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Egypt bans female circumcision

2nd July 2007

The Egyptian government has announced a total ban on health professionals carrying out female genital mutilation (FGM), also known as female circumcision.

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The move comes after a young girl died during the procedure, which is widespread in many parts of Africa and the Middle East. It is an apparent reinforcement of an earlier ban on the practice 10 years ago, which nonetheless allowed for 'exceptional circumstances'.

No medical professional will now be allowed to perform the operation in public or in private. The procedure can involve removing the clitoris, or large parts of the vulva.

FGM is known to be a very painful practice that sometimes leads to excessive bleeding, infection, trauma and difficulties in childbirth.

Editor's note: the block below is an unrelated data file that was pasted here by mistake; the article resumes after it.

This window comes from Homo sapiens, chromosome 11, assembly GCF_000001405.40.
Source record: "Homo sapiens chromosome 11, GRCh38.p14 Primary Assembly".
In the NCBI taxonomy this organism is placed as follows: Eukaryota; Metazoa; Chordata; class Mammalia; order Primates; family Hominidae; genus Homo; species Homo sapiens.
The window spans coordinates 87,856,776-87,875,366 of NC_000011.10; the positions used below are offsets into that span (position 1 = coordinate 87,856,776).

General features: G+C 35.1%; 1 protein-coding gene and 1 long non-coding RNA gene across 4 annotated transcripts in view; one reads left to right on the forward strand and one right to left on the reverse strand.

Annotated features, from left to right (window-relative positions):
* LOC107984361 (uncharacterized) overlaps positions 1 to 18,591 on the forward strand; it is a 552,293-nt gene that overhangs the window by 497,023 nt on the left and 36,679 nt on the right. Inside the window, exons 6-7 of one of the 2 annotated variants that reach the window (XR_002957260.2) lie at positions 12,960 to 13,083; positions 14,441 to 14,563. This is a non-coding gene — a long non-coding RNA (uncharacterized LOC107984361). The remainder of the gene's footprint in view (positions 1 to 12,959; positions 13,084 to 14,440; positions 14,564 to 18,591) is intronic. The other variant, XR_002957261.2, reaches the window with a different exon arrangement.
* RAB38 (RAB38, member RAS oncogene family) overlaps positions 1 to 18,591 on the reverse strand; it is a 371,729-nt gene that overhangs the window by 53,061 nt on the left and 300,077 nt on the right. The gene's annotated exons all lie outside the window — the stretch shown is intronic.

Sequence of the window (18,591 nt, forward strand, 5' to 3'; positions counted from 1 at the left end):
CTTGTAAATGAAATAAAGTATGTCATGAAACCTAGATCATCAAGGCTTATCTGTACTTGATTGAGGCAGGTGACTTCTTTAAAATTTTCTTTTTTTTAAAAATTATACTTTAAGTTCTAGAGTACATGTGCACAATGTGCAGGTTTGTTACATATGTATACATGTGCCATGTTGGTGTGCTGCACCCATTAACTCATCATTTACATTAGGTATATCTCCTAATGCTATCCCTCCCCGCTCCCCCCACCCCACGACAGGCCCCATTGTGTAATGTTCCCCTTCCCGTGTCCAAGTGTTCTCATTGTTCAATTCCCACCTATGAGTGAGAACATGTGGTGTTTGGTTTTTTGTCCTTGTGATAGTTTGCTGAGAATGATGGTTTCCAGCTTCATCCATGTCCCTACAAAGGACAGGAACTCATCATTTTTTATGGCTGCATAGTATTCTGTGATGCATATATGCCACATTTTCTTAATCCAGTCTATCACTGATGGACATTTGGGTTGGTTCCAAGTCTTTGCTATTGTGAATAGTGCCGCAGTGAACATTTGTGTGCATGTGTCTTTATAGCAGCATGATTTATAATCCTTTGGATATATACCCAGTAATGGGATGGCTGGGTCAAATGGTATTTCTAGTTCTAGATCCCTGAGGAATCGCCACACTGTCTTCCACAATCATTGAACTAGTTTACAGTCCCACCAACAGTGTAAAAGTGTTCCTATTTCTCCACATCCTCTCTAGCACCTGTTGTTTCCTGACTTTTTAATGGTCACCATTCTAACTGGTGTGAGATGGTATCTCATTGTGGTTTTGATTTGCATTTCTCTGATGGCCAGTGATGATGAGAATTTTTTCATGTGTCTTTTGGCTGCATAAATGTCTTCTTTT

Girls who do not undergo the procedure are regarded as less marriageable, because it is associated in some cultures with chastity.

Those who broke the law would be punished, a health ministry spokesman said.

The death of a 12-year-old girl in Upper Egypt a few days ago triggered an angry barrage of appeals from human rights groups to both the government and the medical profession to act swiftly and stamp out the practice.

The doctor who carried out the operation has since been arrested.

The ban also comes after a concerted campaign by Egypt's first lady, Susanne Mubarak, who has said the practice constitutes both physical and psychological violence against children.

Religious leaders have also spoken in support of banning FGM, saying it has no basis in either the Quran or the Bible.

Around 90% of Egyptian women are believed to have been circumcised, in Muslim and Christian families in Egypt and in other African countries.

FGM is thought to date back to an ancient Egyptian rite of passage and is more common in rural areas.

Earlier this year, the government of Eritrea also banned FGM following a long campaign by women's rights groups.

 

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